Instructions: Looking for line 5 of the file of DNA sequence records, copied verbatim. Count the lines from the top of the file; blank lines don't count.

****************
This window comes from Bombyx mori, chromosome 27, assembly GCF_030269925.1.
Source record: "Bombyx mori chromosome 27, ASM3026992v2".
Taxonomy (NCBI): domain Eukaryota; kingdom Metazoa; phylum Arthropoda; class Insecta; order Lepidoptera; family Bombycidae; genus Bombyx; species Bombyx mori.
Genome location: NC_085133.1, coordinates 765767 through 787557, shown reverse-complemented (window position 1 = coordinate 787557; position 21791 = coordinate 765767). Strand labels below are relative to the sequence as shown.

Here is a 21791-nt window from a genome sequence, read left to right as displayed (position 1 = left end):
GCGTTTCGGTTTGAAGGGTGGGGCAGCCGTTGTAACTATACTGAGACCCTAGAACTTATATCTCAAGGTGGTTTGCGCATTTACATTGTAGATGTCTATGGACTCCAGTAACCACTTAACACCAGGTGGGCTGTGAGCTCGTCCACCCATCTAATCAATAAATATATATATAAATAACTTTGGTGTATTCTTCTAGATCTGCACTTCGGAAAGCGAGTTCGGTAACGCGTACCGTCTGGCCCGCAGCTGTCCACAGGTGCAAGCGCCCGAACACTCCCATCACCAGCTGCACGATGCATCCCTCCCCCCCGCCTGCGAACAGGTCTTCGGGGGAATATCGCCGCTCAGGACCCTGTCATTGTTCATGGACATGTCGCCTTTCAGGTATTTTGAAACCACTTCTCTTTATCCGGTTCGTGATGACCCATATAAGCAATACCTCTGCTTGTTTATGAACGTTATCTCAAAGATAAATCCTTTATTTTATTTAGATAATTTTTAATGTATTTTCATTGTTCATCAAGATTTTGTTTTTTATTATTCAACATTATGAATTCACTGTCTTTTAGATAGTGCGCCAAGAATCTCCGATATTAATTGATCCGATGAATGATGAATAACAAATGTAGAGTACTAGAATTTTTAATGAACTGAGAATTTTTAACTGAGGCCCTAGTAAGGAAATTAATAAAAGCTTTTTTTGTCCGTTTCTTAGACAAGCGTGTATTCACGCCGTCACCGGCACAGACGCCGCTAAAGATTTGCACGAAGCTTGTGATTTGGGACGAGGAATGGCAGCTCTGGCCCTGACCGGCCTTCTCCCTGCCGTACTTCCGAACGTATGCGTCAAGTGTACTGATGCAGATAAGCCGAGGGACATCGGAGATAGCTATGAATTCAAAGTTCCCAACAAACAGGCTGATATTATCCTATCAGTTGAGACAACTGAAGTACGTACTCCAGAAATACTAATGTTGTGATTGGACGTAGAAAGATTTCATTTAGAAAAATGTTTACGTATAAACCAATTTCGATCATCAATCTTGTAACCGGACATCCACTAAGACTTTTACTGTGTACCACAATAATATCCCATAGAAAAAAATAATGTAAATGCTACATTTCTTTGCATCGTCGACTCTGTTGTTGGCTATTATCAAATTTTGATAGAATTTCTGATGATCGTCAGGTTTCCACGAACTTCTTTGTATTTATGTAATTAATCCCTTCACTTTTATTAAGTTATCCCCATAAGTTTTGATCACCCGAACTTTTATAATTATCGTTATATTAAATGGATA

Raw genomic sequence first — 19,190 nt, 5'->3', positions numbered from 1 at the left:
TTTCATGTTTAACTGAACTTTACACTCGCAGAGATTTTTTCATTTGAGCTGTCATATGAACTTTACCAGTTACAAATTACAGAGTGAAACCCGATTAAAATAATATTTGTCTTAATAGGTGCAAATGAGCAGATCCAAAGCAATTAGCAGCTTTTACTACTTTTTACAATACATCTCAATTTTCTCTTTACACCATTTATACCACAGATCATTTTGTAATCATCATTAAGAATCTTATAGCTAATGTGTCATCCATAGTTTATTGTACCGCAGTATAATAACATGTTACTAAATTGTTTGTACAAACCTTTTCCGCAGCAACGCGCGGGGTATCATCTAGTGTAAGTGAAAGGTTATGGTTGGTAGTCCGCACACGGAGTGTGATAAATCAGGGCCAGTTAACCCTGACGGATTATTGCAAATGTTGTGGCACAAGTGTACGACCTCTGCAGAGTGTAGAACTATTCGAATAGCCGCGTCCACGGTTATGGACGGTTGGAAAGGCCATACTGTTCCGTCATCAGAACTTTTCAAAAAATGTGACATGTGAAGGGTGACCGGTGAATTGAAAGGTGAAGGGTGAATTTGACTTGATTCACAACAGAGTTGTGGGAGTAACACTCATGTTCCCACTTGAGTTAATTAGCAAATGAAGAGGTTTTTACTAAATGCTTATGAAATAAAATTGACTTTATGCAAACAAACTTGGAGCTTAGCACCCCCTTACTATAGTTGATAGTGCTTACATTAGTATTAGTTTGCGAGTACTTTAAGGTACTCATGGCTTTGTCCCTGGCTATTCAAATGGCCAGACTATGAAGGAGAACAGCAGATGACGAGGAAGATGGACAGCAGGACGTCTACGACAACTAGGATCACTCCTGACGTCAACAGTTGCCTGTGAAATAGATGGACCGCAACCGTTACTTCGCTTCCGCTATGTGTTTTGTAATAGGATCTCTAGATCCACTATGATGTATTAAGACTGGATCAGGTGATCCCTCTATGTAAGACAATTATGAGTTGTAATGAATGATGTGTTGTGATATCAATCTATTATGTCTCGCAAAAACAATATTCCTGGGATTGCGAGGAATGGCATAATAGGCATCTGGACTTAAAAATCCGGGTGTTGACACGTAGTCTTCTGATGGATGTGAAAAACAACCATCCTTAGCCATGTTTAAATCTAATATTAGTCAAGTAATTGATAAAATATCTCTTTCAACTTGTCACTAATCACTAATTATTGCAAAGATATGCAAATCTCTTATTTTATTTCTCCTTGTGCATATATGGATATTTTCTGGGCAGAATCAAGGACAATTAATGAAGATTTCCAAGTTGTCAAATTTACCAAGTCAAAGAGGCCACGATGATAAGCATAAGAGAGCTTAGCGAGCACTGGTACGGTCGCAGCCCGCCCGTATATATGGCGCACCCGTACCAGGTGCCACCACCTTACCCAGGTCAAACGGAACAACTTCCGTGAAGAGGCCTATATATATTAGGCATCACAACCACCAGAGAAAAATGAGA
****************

Here is a 21791-nt window from a genome sequence, read left to right as displayed (position 1 = left end):